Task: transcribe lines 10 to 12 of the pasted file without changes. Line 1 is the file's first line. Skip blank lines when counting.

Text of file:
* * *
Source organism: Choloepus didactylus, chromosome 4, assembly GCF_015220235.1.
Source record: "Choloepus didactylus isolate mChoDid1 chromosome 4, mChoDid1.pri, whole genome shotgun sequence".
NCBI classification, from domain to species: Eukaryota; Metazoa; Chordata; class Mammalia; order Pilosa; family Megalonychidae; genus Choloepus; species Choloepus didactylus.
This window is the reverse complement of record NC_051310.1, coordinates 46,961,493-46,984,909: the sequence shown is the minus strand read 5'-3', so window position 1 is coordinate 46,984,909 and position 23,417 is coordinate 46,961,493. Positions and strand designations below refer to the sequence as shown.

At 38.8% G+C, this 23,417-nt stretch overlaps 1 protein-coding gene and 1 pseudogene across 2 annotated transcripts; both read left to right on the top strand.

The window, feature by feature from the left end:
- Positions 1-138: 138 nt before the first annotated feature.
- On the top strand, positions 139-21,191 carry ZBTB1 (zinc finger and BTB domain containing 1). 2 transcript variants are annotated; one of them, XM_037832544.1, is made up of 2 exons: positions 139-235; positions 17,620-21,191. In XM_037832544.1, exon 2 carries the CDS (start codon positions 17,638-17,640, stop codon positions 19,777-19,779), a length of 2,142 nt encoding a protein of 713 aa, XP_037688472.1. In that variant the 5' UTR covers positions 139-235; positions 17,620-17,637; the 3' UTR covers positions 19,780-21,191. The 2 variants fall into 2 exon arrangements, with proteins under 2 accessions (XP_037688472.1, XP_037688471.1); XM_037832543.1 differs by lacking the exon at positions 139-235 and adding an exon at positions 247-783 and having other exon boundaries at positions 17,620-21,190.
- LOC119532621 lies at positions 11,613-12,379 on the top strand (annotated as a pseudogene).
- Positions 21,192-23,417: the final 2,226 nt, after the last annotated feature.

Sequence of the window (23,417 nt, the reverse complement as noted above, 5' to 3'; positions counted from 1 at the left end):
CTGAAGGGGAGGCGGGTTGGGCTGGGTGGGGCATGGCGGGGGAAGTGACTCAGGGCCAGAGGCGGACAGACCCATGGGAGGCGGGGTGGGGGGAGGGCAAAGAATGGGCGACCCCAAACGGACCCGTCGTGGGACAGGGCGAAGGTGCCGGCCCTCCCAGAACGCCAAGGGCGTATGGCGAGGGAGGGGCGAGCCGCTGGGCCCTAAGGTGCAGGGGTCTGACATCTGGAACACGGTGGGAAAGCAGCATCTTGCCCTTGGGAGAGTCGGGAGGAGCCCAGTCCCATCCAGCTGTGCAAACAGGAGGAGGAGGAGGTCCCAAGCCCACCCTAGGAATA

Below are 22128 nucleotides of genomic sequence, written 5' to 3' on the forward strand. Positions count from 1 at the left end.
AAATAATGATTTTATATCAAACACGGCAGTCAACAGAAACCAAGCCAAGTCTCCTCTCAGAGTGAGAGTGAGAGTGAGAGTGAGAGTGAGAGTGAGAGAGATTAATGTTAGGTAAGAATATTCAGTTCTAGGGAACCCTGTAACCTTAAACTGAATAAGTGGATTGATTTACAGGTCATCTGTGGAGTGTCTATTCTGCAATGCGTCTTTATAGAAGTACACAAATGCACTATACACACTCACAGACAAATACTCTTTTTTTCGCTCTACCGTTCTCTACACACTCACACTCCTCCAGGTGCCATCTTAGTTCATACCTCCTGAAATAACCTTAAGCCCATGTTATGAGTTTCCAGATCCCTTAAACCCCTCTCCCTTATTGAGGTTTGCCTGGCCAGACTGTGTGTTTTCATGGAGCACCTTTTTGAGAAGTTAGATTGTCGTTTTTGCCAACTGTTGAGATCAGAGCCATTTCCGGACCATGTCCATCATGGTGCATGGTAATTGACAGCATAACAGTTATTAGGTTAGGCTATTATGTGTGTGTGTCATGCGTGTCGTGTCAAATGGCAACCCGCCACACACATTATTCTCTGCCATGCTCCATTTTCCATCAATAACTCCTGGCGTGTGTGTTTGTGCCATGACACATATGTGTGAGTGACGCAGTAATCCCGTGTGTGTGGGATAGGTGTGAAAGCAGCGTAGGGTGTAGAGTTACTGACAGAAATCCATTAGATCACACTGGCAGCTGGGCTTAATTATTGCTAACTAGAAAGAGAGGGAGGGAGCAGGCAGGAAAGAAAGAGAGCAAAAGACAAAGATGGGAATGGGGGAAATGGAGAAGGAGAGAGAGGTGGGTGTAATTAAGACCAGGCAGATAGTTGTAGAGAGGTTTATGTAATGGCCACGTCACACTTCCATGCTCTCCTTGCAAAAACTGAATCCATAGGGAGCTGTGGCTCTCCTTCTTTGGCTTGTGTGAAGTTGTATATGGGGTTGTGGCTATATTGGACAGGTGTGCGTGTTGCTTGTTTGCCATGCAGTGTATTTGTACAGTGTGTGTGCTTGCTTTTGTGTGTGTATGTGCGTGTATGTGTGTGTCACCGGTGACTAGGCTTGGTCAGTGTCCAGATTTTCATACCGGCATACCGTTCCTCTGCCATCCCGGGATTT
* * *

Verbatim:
- Positions 21,192-23,417: the final 2,226 nt, after the last annotated feature.

Sequence of the window (23,417 nt, the reverse complement as noted above, 5' to 3'; positions counted from 1 at the left end):
CTGAAGGGGAGGCGGGTTGGGCTGGGTGGGGCATGGCGGGGGAAGTGACTCAGGGCCAGAGGCGGACAGACCCATGGGAGGCGGGGTGGGGGGAGGGCAAAGAATGGGCGACCCCAAACGGACCCGTCGTGGGACAGGGCGAAGGTGCCGGCCCTCCCAGAACGCCAAGGGCGTATGGCGAGGGAGGGGCGAGCCGCTGGGCCCTAAGGTGCAGGGGTCTGACATCTGGAACACGGTGGGAAAGCAGCATCTTGCCCTTGGGAGAGTCGGGAGGAGCCCAGTCCCATCCAGCTGTGCAAACAGGAGGAGGAGGAGGTCCCAAGCCCACCCTAGGAATA